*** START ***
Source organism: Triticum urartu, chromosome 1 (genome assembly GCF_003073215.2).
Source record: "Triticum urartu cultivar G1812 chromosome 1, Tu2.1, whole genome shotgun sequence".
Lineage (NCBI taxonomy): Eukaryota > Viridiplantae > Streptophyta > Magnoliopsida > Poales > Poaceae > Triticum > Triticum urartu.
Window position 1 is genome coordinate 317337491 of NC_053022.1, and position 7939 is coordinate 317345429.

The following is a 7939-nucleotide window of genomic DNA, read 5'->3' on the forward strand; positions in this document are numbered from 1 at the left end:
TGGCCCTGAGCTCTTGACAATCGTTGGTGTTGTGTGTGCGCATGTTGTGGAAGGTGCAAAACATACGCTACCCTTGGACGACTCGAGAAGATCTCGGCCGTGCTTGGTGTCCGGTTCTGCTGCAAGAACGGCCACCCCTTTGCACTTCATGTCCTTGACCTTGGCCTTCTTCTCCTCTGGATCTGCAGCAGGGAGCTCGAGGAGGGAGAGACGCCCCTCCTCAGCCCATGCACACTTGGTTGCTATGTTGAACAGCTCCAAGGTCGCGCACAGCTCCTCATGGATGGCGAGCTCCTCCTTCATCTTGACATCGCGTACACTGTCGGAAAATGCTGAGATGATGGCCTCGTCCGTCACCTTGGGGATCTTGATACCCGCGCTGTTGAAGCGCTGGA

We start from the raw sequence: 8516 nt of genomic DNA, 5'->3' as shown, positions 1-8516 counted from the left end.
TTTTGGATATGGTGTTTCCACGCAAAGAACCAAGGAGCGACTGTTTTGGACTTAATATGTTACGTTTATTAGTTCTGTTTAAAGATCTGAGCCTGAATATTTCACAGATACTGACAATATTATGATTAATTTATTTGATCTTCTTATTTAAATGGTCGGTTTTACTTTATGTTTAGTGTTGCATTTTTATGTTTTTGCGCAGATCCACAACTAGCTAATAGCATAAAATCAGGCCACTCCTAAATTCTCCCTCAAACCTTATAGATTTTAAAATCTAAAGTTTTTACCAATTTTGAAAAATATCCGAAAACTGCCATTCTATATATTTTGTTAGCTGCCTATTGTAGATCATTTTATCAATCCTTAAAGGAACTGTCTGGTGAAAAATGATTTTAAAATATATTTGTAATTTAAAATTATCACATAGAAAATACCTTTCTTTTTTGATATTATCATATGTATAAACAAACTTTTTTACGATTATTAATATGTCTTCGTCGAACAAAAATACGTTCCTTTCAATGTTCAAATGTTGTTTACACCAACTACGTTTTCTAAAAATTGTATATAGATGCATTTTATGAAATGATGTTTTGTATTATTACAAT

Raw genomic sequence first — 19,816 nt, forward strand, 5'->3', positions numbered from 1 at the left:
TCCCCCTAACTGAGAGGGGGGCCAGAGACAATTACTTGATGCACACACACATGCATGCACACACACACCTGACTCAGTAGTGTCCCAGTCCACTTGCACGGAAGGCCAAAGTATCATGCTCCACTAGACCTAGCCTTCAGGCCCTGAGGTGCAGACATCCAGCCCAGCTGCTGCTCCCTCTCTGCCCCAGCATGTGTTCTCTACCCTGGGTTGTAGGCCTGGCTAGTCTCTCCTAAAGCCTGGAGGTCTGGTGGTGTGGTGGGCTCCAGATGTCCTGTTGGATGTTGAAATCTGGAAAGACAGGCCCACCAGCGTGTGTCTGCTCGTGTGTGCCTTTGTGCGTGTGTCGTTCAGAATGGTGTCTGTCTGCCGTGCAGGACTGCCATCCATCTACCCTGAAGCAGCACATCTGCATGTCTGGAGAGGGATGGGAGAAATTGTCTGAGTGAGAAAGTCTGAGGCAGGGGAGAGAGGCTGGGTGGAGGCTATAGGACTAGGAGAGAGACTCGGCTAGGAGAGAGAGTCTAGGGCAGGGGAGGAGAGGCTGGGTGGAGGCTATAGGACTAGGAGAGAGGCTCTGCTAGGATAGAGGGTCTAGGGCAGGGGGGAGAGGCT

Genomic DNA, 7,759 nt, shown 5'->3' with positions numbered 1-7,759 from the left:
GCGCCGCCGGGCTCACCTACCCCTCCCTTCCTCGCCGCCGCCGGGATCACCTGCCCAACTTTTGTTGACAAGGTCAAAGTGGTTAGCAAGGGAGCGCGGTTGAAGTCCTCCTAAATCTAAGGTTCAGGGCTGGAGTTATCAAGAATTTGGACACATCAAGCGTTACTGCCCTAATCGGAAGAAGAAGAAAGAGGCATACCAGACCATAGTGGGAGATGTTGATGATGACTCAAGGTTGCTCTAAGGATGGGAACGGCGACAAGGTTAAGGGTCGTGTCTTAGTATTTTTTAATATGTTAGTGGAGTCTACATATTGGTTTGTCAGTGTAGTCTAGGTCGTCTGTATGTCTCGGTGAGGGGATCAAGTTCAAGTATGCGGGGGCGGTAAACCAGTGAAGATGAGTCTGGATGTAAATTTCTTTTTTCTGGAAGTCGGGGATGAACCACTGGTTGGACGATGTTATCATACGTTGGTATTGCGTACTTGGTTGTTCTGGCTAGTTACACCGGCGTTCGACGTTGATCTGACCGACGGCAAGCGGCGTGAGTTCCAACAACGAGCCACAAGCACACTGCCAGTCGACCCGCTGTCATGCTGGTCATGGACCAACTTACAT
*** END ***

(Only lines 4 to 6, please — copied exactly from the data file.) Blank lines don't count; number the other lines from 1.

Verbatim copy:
Window position 1 is genome coordinate 317337491 of NC_053022.1, and position 7939 is coordinate 317345429.

The following is a 7939-nucleotide window of genomic DNA, read 5'->3' on the forward strand; positions in this document are numbered from 1 at the left end:
TGGCCCTGAGCTCTTGACAATCGTTGGTGTTGTGTGTGCGCATGTTGTGGAAGGTGCAAAACATACGCTACCCTTGGACGACTCGAGAAGATCTCGGCCGTGCTTGGTGTCCGGTTCTGCTGCAAGAACGGCCACCCCTTTGCACTTCATGTCCTTGACCTTGGCCTTCTTCTCCTCTGGATCTGCAGCAGGGAGCTCGAGGAGGGAGAGACGCCCCTCCTCAGCCCATGCACACTTGGTTGCTATGTTGAACAGCTCCAAGGTCGCGCACAGCTCCTCATGGATGGCGAGCTCCTCCTTCATCTTGACATCGCGTACACTGTCGGAAAATGCTGAGATGATGGCCTCGTCCGTCACCTTGGGGATCTTGATACCCGCGCTGTTGAAGCGCTGGA